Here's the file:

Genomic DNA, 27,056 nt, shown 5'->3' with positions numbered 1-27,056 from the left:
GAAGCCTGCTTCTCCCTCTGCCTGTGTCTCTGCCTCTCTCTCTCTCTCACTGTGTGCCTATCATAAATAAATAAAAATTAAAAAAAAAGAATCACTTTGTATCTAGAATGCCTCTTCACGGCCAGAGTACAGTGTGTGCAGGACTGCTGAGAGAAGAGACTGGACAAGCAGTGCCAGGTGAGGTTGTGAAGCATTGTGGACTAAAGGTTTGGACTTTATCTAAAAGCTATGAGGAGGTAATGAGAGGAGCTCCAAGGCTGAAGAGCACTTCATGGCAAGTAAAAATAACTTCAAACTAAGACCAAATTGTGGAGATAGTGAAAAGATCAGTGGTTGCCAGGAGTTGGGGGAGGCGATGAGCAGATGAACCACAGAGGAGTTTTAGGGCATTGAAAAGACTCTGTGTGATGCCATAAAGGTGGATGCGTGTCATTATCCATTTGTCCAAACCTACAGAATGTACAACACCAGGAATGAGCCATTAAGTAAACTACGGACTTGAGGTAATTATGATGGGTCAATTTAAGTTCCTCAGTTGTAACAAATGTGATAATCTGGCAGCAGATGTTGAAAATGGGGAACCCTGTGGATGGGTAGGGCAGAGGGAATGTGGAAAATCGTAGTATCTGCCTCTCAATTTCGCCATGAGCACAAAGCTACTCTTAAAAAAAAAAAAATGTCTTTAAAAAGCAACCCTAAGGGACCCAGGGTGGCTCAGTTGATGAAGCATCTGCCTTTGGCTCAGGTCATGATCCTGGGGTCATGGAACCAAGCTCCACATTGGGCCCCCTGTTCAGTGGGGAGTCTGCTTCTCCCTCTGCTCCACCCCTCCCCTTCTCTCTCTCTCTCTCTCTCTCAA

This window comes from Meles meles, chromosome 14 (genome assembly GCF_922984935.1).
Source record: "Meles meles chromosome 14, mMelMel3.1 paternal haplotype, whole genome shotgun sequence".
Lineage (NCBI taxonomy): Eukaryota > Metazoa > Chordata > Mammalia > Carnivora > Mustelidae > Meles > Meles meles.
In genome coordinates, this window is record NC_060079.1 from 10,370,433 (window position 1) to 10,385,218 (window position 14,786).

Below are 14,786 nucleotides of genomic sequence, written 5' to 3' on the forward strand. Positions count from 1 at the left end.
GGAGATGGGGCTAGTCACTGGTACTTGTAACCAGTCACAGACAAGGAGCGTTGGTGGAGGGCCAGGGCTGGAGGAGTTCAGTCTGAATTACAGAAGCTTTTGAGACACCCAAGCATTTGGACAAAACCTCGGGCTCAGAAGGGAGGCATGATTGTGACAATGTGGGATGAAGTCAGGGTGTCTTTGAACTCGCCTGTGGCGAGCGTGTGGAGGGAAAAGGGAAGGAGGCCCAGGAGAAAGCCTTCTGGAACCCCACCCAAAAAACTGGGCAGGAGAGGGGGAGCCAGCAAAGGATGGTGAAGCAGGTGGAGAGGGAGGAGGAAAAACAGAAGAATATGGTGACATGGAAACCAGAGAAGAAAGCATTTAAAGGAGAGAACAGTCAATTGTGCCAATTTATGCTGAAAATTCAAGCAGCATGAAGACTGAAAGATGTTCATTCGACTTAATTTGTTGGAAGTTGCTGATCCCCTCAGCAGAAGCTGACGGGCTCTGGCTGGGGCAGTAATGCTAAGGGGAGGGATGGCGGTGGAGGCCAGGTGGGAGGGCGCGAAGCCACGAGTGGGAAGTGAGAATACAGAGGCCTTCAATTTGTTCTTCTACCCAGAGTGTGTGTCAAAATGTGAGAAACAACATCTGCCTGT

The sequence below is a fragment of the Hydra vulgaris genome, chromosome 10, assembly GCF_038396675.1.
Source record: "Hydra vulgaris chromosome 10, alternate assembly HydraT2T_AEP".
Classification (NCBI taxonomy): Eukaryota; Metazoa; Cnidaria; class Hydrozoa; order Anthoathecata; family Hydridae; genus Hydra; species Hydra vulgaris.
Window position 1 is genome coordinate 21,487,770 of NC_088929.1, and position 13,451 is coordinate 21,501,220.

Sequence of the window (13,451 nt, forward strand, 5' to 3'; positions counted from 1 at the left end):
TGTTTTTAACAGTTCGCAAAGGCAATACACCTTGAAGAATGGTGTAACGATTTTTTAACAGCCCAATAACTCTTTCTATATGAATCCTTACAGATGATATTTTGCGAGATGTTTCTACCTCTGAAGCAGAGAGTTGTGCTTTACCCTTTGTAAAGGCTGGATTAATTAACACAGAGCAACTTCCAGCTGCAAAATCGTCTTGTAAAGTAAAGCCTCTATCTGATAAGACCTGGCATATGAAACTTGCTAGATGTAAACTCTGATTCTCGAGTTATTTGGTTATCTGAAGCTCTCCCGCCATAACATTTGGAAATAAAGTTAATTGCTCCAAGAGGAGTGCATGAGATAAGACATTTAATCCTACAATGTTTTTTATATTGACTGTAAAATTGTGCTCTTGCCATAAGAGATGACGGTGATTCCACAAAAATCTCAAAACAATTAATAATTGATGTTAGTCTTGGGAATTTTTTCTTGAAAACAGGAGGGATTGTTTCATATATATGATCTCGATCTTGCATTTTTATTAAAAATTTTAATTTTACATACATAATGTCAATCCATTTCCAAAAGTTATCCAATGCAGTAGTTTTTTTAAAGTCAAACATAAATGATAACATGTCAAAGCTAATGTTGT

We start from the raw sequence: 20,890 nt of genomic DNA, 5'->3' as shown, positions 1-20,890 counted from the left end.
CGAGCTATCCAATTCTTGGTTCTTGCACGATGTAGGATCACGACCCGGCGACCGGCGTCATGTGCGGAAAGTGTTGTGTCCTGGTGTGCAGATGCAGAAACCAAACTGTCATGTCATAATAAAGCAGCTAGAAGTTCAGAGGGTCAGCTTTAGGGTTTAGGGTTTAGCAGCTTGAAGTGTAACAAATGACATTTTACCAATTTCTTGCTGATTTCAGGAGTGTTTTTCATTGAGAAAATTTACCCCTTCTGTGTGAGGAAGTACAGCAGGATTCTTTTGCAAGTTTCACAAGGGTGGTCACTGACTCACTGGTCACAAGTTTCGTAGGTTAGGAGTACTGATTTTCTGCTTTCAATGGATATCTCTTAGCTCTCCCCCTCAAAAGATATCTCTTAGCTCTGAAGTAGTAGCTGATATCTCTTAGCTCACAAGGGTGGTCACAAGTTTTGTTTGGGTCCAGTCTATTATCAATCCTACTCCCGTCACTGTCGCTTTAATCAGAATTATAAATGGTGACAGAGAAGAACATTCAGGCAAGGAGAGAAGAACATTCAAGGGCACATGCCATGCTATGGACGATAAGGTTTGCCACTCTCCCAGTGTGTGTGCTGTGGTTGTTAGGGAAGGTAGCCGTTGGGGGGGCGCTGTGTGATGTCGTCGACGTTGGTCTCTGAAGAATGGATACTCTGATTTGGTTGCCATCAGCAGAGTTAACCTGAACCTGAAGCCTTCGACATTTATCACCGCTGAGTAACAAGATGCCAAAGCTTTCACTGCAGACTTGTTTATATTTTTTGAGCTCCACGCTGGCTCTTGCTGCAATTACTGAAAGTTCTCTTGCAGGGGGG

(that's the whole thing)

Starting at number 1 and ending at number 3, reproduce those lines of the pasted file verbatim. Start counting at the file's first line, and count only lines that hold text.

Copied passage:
Genomic DNA, 27,056 nt, shown 5'->3' with positions numbered 1-27,056 from the left:
GAAGCCTGCTTCTCCCTCTGCCTGTGTCTCTGCCTCTCTCTCTCTCTCACTGTGTGCCTATCATAAATAAATAAAAATTAAAAAAAAAGAATCACTTTGTATCTAGAATGCCTCTTCACGGCCAGAGTACAGTGTGTGCAGGACTGCTGAGAGAAGAGACTGGACAAGCAGTGCCAGGTGAGGTTGTGAAGCATTGTGGACTAAAGGTTTGGACTTTATCTAAAAGCTATGAGGAGGTAATGAGAGGAGCTCCAAGGCTGAAGAGCACTTCATGGCAAGTAAAAATAACTTCAAACTAAGACCAAATTGTGGAGATAGTGAAAAGATCAGTGGTTGCCAGGAGTTGGGGGAGGCGATGAGCAGATGAACCACAGAGGAGTTTTAGGGCATTGAAAAGACTCTGTGTGATGCCATAAAGGTGGATGCGTGTCATTATCCATTTGTCCAAACCTACAGAATGTACAACACCAGGAATGAGCCATTAAGTAAACTACGGACTTGAGGTAATTATGATGGGTCAATTTAAGTTCCTCAGTTGTAACAAATGTGATAATCTGGCAGCAGATGTTGAAAATGGGGAACCCTGTGGATGGGTAGGGCAGAGGGAATGTGGAAAATCGTAGTATCTGCCTCTCAATTTCGCCATGAGCACAAAGCTACTCTTAAAAAAAAAAAAATGTCTTTAAAAAGCAACCCTAAGGGACCCAGGGTGGCTCAGTTGATGAAGCATCTGCCTTTGGCTCAGGTCATGATCCTGGGGTCATGGAACCAAGCTCCACATTGGGCCCCCTGTTCAGTGGGGAGTCTGCTTCTCCCTCTGCTCCACCCCTCCCCTTCTCTCTCTCTCTCTCTCTCTCAA

This window comes from Meles meles, chromosome 14 (genome assembly GCF_922984935.1).